City scenes with traffic trails. Landscape scenes with wispy clouds. Your name literally written in light. There’s no doubt that long exposure photography is one of the most visually stunning, yet easily achievable effects that a photographer can attempt.

And it’s not just for experts.

Experimentation is part of the fun, and it’s easy to see results, but here are some tips to get you started on that winning shot!


Knowing why you’re going for a long exposure shot helps to determine your focus. There’s no one set formula for a long exposure – aperture and shutter speeds run the gamut – because the subjects are endless.

Long exposure photography usually views moving objects as its best friend. In nature, flowing water and clouds are popular. In cities, cars, trains and planes make up the bulk. Also popular are fireworks, sparklers and glow sticks.

But other than the above, long exposure photography can be also used to showcase a glittering city night scene, or expressing movement in a daytime event, such as a dancer or a racing car.

Defining the focus of your long exposure will help you determine the settings and gear to go for.


If you’ve never tried long exposure photography, we recommend going for light trails with your subjects.

Most of us are city folks, and getting sparklers, light sticks and the like is easy. If not, we are constantly surrounded by moving lights – think vehicle heads and tail lights. Best thing is, all you need is your camera and a tripod.

Playing with light trails in long exposure is rewarding because you see the adjustments taking effect almost immediately. The difference between a 5-second shot and a 10-second shot is obvious. As a general rule, you’ll want to keep your aperture high (F4 and below), and your shutter speed long (10 – 20 seconds). Tweak this a little bit here and there, and you’ll find the perfect setting for your illuminated adventures.

Another thing to keep in mind though is to keep your camera on bulb mode for shots that require more than 30 seconds, and to minimise movement of the camera. This includes pressing the trigger, so a good alternative is to use a remote shutter release. Another tip is to place the camera on timer, so that there’s no physical interruption from start to finish.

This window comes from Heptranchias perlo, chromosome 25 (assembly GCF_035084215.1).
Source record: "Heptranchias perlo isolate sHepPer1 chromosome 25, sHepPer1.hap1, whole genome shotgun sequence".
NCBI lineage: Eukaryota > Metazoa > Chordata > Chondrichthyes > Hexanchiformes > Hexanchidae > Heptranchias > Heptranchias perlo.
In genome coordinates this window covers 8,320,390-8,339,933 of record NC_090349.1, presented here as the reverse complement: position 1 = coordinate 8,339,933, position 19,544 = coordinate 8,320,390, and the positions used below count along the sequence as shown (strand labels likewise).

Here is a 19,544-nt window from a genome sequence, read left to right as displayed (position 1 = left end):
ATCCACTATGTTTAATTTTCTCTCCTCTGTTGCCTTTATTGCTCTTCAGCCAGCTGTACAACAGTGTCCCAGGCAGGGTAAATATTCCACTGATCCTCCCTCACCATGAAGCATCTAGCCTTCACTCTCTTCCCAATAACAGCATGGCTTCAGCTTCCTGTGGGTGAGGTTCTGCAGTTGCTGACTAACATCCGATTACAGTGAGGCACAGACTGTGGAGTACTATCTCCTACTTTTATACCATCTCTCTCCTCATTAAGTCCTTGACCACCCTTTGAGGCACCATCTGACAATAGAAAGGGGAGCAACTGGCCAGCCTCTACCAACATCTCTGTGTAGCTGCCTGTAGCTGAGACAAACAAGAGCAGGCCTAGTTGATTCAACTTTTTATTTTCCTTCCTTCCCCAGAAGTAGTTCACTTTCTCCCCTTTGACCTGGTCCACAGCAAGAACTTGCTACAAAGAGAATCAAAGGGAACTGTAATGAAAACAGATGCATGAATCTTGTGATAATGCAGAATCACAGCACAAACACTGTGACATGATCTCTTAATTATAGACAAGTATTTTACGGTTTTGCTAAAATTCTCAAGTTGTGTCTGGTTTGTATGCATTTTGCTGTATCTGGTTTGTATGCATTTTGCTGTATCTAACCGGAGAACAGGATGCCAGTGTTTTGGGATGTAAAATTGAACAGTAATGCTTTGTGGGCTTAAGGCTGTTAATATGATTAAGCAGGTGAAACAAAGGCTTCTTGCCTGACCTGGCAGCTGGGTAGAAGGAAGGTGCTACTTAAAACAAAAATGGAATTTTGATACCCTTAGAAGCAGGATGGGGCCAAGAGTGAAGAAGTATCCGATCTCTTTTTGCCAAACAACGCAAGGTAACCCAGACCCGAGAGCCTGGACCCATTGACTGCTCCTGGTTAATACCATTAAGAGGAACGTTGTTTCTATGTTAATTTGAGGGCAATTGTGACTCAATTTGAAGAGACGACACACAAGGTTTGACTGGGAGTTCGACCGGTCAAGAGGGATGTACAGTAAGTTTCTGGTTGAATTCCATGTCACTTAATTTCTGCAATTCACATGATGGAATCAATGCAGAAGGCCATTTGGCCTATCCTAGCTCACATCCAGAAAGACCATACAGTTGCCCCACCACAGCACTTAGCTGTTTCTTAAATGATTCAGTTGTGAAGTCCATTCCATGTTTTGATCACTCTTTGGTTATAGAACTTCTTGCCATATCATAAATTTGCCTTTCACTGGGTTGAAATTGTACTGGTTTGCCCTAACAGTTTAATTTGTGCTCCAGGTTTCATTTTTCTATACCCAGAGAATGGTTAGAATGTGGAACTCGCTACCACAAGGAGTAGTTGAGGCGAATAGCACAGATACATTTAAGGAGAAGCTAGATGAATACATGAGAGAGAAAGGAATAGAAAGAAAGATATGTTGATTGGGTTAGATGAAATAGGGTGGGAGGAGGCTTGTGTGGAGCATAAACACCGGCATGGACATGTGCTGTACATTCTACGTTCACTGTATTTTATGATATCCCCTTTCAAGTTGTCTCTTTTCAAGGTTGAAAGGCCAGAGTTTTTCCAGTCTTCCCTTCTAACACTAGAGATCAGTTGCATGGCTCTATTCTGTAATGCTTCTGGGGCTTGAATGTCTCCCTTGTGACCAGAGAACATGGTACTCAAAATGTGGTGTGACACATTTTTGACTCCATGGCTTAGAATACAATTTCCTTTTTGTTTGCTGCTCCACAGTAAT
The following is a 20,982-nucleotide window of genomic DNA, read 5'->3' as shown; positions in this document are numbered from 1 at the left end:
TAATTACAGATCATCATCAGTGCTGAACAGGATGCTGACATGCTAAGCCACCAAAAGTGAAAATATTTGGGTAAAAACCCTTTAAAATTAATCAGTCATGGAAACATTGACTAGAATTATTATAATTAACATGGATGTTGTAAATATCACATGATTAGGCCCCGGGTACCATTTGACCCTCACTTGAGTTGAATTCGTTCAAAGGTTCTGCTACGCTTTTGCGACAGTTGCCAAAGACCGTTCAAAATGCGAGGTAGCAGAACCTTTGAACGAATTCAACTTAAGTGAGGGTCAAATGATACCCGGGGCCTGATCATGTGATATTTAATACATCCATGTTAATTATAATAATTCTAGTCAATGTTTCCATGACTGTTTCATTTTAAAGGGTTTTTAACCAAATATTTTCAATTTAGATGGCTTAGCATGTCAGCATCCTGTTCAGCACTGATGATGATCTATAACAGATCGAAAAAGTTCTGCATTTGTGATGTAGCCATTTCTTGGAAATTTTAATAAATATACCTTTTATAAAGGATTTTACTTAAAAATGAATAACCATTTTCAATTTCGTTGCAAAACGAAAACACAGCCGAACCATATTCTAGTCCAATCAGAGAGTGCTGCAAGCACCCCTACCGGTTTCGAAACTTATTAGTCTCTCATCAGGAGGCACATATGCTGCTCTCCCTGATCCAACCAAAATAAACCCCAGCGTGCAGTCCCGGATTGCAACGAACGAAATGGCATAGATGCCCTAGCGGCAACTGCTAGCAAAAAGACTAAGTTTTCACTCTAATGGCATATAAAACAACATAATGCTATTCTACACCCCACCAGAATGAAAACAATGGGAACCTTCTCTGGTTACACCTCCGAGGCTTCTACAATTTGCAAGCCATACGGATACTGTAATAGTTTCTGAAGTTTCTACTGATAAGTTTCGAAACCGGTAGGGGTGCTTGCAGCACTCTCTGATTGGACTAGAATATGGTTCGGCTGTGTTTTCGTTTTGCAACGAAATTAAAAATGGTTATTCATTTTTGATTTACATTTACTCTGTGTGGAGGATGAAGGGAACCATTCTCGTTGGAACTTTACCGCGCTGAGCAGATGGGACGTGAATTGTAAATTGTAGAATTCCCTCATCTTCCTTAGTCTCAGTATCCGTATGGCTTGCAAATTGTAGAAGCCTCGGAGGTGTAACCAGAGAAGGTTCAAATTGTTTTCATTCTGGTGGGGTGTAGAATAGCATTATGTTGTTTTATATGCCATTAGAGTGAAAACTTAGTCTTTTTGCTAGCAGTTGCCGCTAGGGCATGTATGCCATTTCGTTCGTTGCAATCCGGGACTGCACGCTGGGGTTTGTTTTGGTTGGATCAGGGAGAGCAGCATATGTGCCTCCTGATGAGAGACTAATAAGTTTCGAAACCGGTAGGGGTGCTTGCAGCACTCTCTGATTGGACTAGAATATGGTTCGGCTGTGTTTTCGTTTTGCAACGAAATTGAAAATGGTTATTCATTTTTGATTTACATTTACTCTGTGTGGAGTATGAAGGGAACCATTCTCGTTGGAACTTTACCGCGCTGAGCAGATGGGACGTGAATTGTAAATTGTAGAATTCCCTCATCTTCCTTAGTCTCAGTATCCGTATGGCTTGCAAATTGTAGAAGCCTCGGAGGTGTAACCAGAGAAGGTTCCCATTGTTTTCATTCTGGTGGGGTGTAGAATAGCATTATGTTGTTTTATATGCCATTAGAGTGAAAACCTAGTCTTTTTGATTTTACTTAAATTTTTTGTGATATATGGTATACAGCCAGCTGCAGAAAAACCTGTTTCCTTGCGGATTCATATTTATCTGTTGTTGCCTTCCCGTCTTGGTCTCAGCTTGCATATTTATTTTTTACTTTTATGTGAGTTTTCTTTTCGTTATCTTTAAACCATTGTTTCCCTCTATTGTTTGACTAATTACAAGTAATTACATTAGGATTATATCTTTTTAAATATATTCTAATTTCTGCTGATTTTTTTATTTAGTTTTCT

Needless to say, the movement needs to be controlled at the lens’ end as well, so use inanimate objects as your subjects initially before moving on to people to gain a grasp of how long exposure photography works.

When illuminating a subject with light trails, remember to position them away from the background. You don’t want the light to bounce from the back and have it steal the focus from the picture.

Suggested locations: Changi Beach area for plane trails, any dark parks or rooms for light trails. Marina Bay area for fireworks.


Getting the hang of it? Good!

Long exposure photography doesn’t have to be about gimmicky light trails. Landscapes and city scenes become very fulfilling when you see the more delicate movement suggestions through long exposure photography.

With night long exposure pictures, here are some extra special details to take note of.

Firstly, keep your ISO as low as possible. Even though it’s tempting to take the ISO up a notch to capture dark scenes, the light element may heighten the noise from higher ISO settings. The only exception to that is when you’re taking star trail night skies.

If you have an anti-shake mode on, switch that off. Even though the camera isn’t moving, the sensor might still compensate for perceived movement which actually blurs out your image edges.

Moving on to day scenes with landscapes featuring movement in clouds, water or people, Neutral Density (ND) and Graduated Neutral Density (GND) filters are your best friend. Though a little costly, they help to cut out unnecessary light from overexposed areas.

For example, a forest with a flowing river at the foreground will benefit from a GND filter that blocks out the reflected light from the water surface, but leaves the trees nicely exposed.

This problem with too much light extends to leaks as well. With landscape photography and wide-angle lens, flares can be a problem. Use a lens hood, and keep your viewfinder covered too as an extra measure.

Be very aware of outdoor elements like wind and water, which may move your camera or mist up your lens during the long exposure. Just remember to retain details with a small aperture, but you can go up to F8 for water movement shots.

If you’re ready to try handheld shots, which are perfect for holiday movement shots of people and traffic, you can go for a larger aperture. But remember to keep yourself very steady with armpits closed, arms anchored to your torso and hold your breath for the duration of about 1 to 2 seconds.

Suggested locations: Marina Bay area. Marina Bay Sands light show. Singapore Flyer. Central Business District. The Merlion. Gardens By The Bay and the Zoo for water features.

We can’t wait to see your results with long exposure photography. Share them online and remember to tag us using #canonsg to be featured!

First published: Canon EOS World

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